Hidden order: the economics of everyday life.


Friedman, David D, “Hidden order: the economics of everyday life.,” One Book. One Author. One Hour., accessed June 23, 2018, http://booknotes.gmu.edu/items/show/404.


Dublin Core


Hidden order: the economics of everyday life.


Friedman, David D


Program air date: October 20, 1996


David D. Friedman demonstrates how economics can be used to understand all aspects of human behavior.

Transcription of Annotations

Notes on front endpaper: Which congressman did you work for. PhD in physics before econ. Joke #1 p.17, #2 p. 300. Adam Smith p. 113. Myth of Corporate tax 127. Social Security p. 99. Chapter 6 p. 65-PTOLEMAIC Theory and the N.Y. Times. religion radio p. 274. OLIGAPOLY, Monopoly, Minimum wage, price supports, tariffs, tax cuts, balanced budget, supply side economics. Underlinings/Notes: Underlinings: Simple objectives, Lamb underlines Friedman's puzzles, to think about, jokes, economists, details on Friedman's education/careers, rationality, tariffs, Notes: "Gary Becker, Robert Frank," "Friedman's Law," "car v. politician," "special interest," "war," "the floor button," "shopper lines," "poor people," "everyone is an economist," "popcorn," "reading a book," "Herman Kahn."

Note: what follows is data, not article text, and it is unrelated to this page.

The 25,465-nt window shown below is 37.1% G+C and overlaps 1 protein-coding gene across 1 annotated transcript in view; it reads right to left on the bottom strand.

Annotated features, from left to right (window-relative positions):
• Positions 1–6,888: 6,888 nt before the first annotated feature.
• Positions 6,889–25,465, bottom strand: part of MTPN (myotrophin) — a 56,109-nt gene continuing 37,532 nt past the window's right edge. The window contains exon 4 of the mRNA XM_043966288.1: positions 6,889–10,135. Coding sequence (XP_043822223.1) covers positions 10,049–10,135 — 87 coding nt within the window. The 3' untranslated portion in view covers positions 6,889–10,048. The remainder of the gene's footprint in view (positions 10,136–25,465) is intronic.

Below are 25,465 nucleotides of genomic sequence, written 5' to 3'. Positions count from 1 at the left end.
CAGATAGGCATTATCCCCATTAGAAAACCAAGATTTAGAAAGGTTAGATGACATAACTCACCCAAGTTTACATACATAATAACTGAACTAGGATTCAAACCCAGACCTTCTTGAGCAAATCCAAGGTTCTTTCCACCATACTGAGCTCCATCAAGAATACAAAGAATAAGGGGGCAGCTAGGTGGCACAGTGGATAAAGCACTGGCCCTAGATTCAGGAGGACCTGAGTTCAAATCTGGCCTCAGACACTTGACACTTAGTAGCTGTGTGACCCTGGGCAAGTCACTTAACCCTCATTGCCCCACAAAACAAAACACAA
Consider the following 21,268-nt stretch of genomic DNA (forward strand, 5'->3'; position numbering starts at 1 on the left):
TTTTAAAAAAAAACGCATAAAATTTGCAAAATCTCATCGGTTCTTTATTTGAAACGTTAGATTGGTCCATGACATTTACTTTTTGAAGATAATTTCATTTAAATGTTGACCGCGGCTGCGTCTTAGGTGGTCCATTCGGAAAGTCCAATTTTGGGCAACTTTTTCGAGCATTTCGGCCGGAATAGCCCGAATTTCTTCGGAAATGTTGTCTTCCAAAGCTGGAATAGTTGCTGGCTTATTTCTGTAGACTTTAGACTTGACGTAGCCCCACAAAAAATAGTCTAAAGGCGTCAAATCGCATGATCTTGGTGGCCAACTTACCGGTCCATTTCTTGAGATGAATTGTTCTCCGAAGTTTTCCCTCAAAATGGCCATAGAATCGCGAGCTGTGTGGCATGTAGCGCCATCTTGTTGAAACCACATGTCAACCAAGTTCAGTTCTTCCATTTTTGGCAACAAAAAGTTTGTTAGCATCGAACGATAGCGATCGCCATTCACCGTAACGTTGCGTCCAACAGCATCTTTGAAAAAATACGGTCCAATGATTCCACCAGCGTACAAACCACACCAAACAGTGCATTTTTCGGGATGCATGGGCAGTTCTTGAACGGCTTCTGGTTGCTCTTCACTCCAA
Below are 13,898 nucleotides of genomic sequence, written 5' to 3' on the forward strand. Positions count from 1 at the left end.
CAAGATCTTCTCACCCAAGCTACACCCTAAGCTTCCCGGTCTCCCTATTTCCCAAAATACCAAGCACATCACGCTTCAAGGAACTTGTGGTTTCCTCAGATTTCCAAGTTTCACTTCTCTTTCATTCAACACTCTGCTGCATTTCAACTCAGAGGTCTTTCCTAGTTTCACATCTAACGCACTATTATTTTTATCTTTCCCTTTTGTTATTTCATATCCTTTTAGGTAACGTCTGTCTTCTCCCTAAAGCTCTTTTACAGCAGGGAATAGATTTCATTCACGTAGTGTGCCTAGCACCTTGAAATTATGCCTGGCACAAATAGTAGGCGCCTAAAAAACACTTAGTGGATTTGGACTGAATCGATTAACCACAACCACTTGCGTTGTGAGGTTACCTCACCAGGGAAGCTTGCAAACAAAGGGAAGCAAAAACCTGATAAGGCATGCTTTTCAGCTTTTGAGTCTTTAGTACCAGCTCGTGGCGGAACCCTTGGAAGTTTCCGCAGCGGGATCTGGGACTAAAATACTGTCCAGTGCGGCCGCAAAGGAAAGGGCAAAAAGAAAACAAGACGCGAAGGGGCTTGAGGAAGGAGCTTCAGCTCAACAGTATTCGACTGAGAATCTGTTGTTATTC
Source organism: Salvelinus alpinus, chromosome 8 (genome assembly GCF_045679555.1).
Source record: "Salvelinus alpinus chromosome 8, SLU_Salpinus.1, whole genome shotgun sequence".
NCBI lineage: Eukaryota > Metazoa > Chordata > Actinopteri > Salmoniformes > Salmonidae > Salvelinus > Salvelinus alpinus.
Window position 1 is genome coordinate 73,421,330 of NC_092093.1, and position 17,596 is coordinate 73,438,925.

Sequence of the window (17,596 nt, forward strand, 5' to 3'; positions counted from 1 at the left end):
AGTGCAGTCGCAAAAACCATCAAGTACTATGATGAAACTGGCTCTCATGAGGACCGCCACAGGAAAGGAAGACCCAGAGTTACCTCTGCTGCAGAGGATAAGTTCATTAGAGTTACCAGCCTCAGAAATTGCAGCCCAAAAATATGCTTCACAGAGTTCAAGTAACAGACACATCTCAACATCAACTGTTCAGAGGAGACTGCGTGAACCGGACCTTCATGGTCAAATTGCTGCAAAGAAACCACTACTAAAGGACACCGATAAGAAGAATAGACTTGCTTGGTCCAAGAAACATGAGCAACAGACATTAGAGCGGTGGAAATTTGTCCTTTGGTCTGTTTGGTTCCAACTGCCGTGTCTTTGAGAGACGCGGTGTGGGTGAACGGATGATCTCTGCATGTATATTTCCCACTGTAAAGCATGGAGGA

"Consumer behavior."


Brian Lamb Booknotes Collection
Gift of Brian Lamb, 2011.


George Mason University. Libraries. Special Collections & Archives


This work may be protected by copyright laws and is provided for educational and research purposes only. Any infringing use may be subject to disciplinary action and/or civil or criminal liability as provided by law. If you believe that you are the rights-holder and object to Mason’s use of this image, please contact speccoll@gmu.edu.